Teacher Notes

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Step 1: Preparation

Step 1: 3D Print one of each of the attached STL files for each group. These will be used in the lesson to show a demonstration of a case with improved clearances and airflow.

Step 2: Install Raspbian OS onto each SD card. Directions can be found here: https://www.raspberrypi.org/documentation/installa...

Step 3: Familiarize yourself with the setup process for a Raspberry Pi Zero:

  • Plug in the power supply into the port on the right (labelled "PWR IN" on the circuit board).
  • Plug the HDMI cable into the monitor, then plug the HDMI cable with the Mini HDMI adapter into the port on the left (labelled "HDMI" on the circuit board).
  • Plug the keyboard and mouse into the USB Hub. Plug the USB Hub into the Micro USB adapter, and plug the adapter into the port in the middle (labelled "USB" on the circuit board).

Step 4: Familiarize yourself with the Raspbian Operating System. While it is fairly straightforward, it may help to check out online tutorials if you have never used an operating system besides Windows or Mac.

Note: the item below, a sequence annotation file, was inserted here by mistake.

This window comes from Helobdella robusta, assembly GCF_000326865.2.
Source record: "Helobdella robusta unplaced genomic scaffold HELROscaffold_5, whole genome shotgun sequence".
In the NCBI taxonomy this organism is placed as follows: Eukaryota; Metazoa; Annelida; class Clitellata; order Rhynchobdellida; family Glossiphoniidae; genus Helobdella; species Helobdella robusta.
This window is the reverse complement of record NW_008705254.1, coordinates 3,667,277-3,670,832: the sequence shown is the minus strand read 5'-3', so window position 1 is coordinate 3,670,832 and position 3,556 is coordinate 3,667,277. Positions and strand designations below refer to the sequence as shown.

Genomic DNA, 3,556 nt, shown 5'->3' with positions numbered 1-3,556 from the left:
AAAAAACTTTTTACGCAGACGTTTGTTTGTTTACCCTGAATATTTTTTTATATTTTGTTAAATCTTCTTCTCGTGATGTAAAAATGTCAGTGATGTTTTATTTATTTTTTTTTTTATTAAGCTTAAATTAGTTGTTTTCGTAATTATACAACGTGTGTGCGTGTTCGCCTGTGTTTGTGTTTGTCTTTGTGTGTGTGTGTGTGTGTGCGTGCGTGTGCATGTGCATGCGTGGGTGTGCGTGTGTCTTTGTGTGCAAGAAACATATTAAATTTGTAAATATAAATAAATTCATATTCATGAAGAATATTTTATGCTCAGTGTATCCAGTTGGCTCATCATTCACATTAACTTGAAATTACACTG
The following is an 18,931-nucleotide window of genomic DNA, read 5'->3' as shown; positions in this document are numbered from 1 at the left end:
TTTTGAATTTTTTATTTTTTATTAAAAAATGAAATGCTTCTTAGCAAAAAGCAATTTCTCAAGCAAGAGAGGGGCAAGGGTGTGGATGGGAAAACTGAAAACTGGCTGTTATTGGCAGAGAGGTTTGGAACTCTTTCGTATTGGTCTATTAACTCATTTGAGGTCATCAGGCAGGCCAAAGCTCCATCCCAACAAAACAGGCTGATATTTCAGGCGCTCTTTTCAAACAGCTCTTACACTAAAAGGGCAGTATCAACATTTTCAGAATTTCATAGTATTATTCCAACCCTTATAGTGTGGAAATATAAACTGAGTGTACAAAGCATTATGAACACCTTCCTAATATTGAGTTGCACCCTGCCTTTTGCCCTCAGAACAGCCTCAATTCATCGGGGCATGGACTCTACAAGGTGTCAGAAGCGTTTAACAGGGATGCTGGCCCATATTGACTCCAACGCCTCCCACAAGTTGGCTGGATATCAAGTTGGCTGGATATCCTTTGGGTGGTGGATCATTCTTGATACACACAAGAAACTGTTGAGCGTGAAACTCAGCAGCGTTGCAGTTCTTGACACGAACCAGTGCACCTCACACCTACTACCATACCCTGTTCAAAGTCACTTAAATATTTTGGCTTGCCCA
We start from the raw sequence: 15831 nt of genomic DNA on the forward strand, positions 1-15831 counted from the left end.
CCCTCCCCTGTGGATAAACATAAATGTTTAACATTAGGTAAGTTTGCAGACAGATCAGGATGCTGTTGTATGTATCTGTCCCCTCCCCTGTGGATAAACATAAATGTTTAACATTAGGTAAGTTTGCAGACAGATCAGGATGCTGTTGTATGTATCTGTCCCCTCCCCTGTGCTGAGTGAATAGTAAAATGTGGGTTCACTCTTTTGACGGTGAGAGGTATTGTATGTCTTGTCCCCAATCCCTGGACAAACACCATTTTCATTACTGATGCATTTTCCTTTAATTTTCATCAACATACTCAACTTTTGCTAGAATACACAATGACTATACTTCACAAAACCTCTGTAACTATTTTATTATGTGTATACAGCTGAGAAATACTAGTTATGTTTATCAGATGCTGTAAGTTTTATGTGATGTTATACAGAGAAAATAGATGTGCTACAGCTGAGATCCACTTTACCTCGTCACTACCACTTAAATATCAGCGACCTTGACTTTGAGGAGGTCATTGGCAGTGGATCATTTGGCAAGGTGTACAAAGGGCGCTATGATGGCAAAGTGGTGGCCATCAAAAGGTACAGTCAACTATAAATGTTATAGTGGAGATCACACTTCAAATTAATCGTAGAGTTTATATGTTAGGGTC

Step 2: Lesson

Step 1: Give each group a Raspberry Pi Zero, camera module, case, power supply, keyboard, monitor, mouse, and USB Hub (with Micro USB adapter). Instruct your students to assemble the board within the case (without the heat sink).

While we will not be using the camera module during this experiment, its presence is important because many Raspberry Pi projects can utilize the camera, so a case that fits the camera and a heat sink may be necessary for those use cases.

Step 2: Allow the groups time to experiment with the Raspbian Operating System (installed on each board). Allow them to use the wireless capabilities of the card to connect to the internet (with the permission of your school's administration), or play the included Minecraft game.

Step 3: After about 10-15 minutes of use, ask your students if any of their systems are displaying a small thermometer on the desktop. Have your students open the Terminal and type the following command:

/opt/vc/bin/vcgencmd measure_temp

This will display the temperature of the CPU core in Celcius.